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Spot the Intolerance in Central Park

Photo courtesy of Samaritan’s Purse

The past couple of months have been hard, but there have also been bright spots as people from all walks of life have stepped up to support healthcare workers, give to those in need, or just make the simple choice to stay home. One such act of service came from the charitable organization Samaritan’s Purse, which set up and staffed an entire tent hospital in Central Park. They partnered with Mount Sinai Hospital to provide care to over 350 COVID-19 patients when the main hospital ran out of beds.

In response,  federal, state, and local officials scorned the group over some of their religious beliefs, begrudgingly taking their assistance before running them out of town as soon as they felt the worst of the virus had passed. 

Samaritan’s Purse is an evangelical aid organization with a record of providing help where it is needed most. Its current homepage features stories about the team helping with tornado recovery in Tennessee, caring for mothers and babies in war-torn South Sudan, and providing clean water to the Bahamas. Its most well-known program is “Operation Christmas Child,” which provides Christmas presents to millions of impoverished children in over 150 countries.

So why the animosity? Samaritan’s Purse is staunchly conservative Christian, and employees must sign a statement of faith that includes defining marriage as heterosexual-only. Furthermore, the organization’s leader Franklin Graham has repeatedly and unapologetically made strongly anti-LGBTQ and anti-Muslim comments. 

On May 1, NYC City Council Speaker Corey Johnson put out a statement in which he called Graham “notoriously bigoted” and “hate-spewing” and said the group’s “continued presence” in New York “is an affront to our values of inclusion” and “painful for all New Yorkers who deeply care about the LGBTQ community.” After explaining that Good Samaritan was tolerated for a brief amount of time out of the City Council’s commitment “to supporting [health care system] workers and protecting our city’s public health,” he went on to demand that “Mount Sinai must sever its relationship with Samaritan’s Purse.”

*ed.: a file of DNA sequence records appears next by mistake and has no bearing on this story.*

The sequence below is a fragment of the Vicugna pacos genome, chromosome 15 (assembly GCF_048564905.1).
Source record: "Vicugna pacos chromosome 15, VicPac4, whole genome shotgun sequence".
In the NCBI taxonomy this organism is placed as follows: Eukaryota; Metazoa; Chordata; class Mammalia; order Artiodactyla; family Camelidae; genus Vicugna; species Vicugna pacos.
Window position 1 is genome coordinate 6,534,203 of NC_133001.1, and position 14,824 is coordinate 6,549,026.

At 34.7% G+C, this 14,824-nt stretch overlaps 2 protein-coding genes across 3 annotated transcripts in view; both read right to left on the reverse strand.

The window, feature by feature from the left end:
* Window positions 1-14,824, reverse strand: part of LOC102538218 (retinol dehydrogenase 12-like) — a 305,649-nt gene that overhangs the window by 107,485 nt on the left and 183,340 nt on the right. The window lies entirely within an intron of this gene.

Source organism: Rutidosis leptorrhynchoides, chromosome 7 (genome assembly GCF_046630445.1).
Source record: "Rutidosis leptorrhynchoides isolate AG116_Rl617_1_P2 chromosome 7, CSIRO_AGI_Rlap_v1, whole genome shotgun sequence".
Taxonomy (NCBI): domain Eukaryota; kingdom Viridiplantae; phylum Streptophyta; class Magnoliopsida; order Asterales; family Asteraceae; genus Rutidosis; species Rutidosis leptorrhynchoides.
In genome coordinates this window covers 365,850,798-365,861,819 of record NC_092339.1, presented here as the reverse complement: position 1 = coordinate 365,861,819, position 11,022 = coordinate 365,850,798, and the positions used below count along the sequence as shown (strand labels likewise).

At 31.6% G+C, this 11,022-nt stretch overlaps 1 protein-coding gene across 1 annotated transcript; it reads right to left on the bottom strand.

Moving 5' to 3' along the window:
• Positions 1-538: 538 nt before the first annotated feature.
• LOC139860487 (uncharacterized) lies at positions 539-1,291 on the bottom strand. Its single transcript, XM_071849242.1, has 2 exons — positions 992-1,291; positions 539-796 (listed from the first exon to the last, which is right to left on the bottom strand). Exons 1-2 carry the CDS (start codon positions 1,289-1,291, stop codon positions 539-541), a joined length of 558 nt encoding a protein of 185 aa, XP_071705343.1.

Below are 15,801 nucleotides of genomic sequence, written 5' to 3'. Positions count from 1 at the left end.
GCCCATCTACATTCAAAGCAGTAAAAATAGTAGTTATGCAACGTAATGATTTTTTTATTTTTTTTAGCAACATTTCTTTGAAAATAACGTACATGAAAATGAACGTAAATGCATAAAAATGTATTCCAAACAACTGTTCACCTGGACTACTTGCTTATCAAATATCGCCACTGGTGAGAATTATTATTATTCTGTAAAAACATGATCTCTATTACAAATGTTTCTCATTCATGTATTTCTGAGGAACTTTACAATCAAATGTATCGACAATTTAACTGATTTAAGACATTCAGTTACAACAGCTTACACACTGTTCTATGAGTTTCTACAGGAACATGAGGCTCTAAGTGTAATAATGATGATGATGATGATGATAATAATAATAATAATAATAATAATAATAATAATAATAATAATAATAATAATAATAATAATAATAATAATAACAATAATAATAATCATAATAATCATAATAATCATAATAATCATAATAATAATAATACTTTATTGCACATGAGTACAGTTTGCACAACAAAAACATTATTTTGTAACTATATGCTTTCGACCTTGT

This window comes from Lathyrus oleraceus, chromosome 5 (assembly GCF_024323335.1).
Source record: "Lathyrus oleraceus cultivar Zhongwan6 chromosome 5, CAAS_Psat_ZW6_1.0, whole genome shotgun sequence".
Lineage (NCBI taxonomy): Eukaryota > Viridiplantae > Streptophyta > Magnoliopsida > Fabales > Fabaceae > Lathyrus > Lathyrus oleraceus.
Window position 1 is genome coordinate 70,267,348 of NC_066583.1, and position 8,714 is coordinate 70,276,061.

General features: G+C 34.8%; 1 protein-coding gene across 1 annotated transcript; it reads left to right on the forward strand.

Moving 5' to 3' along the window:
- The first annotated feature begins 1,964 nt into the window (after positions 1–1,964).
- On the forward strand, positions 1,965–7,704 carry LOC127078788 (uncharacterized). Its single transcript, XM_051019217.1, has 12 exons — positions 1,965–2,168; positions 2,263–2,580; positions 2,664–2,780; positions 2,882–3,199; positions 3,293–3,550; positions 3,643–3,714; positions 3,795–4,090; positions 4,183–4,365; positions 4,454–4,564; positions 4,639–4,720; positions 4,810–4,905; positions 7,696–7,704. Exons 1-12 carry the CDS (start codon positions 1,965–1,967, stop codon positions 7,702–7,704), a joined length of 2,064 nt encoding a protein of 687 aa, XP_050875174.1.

Why? Because “[its] leader calls the LGBTQ community ‘detestable’ and ‘immoral.’ Not because the pop-up hospital refused to service members of LGBTQ community (they saw patients regardless of sexual orientation), and not because the NY healthcare system returned to normal operation (it remains under unusual strain). Speaker Johnson has every right to disagree with Graham and his organization, but there is a double standard when he calls those who put themselves at risk to save the lives of strangers while asking nothing in return an “affront to the community.”

Pursuing tolerance is admirable, but pursuing tolerance so far in one direction that you become intolerant in another is not. At that point, you’ve gone from tolerance to tribalism. Johnson’s inability to accept the help of Samaritan’s Purse during the COVID-19 pandemic, of all situations, on behalf of others in desperate need, puts him squarely within the later. 

Thankfully, not every New Yorker took Johnson’s stance. One man who strongly disagrees with Graham on many issues still found something in common with the group: the need to help people. He became one of the pop-up hospital’s best volunteers. His story is worth a read because it illustrates a critical lesson that Johnson has missed: as we fight intolerance, we must make sure we don’t become intolerant in the process ourselves.